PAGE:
However, finding great pieces of content and leaving well informed comments with your name or brand as the anchor text is still a valid method which should be used. What most people don’t think about is their anchor text ratios. Anchor text refers to the text that is linked and in general when you receive contextual links on the internet, people use keywords as the anchor text. For example, someone might write something along these lines: “I read a really great article on <insert topic here> and you should read it too”. The website receiving this contextual link is receiving a topical or keyword anchor text link. Algorithm updates that target anchor text have shown that in order for your website to rank really well (or at least one of the factors that contribute to your visibility), you need a good mix between brand/keyword/nofollow/dofollow links. If you’re receiving a lot of keyword anchor text links through various contextual sources, then leaving blog comments with your name or brand is going to assist with the brand/keyword ratio – diversity.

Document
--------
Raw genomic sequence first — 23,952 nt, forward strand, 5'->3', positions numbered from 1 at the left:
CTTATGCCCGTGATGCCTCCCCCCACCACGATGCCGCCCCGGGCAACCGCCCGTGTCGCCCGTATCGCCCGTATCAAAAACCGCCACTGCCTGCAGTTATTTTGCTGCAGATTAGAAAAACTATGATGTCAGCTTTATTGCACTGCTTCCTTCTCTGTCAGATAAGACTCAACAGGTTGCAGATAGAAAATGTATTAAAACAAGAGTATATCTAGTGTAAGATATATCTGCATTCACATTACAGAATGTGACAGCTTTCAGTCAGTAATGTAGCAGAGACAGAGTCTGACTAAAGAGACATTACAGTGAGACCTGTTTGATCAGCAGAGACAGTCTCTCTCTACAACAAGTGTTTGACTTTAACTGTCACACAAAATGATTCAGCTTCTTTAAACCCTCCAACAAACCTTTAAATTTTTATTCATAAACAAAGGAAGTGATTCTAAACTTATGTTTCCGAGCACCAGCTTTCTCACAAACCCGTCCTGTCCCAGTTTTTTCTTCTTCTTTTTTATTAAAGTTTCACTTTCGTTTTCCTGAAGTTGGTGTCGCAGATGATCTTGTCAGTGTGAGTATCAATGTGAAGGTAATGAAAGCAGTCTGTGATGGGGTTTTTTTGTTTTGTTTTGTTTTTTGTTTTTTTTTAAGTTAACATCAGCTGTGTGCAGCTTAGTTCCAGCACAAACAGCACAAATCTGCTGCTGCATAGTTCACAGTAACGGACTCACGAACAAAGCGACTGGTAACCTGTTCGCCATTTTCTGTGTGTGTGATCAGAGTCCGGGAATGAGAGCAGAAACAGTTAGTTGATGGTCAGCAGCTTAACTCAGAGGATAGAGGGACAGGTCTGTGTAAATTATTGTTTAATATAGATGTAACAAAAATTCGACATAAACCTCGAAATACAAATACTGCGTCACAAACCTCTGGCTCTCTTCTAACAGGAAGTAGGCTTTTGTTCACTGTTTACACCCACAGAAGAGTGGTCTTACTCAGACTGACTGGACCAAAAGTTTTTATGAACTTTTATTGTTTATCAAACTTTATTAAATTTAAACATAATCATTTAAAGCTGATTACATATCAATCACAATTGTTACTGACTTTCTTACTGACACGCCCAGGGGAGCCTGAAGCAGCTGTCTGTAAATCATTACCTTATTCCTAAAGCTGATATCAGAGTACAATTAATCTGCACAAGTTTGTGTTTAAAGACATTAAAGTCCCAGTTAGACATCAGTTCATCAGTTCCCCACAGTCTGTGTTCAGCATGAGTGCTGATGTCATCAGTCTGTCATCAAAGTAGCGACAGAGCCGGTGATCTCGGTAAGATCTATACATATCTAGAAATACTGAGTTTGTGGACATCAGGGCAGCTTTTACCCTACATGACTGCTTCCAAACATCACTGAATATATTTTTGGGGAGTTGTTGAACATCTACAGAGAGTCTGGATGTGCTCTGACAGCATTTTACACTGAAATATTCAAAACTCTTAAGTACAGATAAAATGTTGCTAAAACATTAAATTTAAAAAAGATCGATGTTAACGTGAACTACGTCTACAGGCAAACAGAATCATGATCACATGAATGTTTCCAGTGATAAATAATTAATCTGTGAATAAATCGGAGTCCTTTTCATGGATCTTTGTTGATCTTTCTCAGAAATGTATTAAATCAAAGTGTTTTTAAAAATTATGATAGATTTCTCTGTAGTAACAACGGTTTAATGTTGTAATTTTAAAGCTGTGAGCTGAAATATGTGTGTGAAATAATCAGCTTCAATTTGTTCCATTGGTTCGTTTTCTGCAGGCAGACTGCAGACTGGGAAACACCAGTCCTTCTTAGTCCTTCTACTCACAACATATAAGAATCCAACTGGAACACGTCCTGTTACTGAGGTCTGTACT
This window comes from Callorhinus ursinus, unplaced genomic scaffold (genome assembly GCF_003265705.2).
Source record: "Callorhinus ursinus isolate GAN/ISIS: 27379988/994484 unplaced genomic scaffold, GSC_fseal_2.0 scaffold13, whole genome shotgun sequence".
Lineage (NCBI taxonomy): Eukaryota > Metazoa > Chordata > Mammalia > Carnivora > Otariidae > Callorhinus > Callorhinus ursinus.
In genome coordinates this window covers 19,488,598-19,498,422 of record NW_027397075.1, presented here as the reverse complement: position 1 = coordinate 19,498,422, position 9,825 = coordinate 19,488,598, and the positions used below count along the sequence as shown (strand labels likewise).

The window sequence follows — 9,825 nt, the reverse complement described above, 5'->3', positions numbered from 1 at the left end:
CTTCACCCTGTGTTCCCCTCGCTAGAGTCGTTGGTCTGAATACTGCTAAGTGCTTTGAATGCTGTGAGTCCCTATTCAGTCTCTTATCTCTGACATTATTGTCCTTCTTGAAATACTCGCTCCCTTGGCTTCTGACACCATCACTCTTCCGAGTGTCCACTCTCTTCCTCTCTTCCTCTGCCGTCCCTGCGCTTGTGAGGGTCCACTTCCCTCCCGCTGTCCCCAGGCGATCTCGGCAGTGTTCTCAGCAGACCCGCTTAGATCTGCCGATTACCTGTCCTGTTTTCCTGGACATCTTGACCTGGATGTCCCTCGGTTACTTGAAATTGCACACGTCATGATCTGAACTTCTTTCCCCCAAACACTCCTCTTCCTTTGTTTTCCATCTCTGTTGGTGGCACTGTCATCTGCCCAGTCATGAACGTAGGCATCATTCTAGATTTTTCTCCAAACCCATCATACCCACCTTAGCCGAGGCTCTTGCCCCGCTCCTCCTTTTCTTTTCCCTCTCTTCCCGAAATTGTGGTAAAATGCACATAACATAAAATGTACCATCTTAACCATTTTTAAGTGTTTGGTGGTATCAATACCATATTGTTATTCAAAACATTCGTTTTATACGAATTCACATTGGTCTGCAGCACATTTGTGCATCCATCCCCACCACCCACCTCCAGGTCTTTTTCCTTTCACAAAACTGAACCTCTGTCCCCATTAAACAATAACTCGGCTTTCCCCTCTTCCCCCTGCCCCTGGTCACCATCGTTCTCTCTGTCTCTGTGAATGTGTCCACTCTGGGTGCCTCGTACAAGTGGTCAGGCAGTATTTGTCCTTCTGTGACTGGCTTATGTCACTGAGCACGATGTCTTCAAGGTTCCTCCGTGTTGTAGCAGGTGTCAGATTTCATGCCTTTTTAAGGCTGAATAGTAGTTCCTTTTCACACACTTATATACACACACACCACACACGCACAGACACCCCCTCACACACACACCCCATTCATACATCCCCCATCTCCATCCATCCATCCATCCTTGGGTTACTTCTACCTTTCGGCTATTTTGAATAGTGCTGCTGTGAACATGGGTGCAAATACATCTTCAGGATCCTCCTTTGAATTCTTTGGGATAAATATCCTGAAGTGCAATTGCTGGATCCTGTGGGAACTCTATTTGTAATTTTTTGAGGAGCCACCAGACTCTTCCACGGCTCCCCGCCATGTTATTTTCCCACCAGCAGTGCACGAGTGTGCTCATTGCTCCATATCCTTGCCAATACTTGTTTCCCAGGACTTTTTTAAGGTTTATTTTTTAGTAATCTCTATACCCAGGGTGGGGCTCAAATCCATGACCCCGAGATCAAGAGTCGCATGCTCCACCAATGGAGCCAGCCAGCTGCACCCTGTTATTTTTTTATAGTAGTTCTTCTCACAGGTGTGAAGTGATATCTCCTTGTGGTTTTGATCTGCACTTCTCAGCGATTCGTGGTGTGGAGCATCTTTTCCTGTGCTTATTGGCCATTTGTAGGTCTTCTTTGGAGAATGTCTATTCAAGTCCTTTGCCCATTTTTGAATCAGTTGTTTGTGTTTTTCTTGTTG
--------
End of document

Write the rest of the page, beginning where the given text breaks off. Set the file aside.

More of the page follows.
#1 Prospecting For Blogs
Alright, we’ve covered the basics, but now we need to find blogs that allow commenting. Sure, we can start clicking around to find them but that’s just going to take too much time so we need to get clever. With the help of Google and some search operators we can find blogs that allow commenting. In the example below, we’ve asked Google to search for web pages that have “cooking” in the URL and that the page contains the words, “leave a reply”. “leave a reply” is very common with WordPress and is the text that exists in the comments section, thus showing that comments are turned on and accepted. We’re now presented with all the prospects and we can click through to the ones where we feel we may be able to add value. By way of example, let’s suppose we have a website on cooking, in this example we’ve searched for all website’s about cooking that allow commenting. inurl:cooking “leave a reply”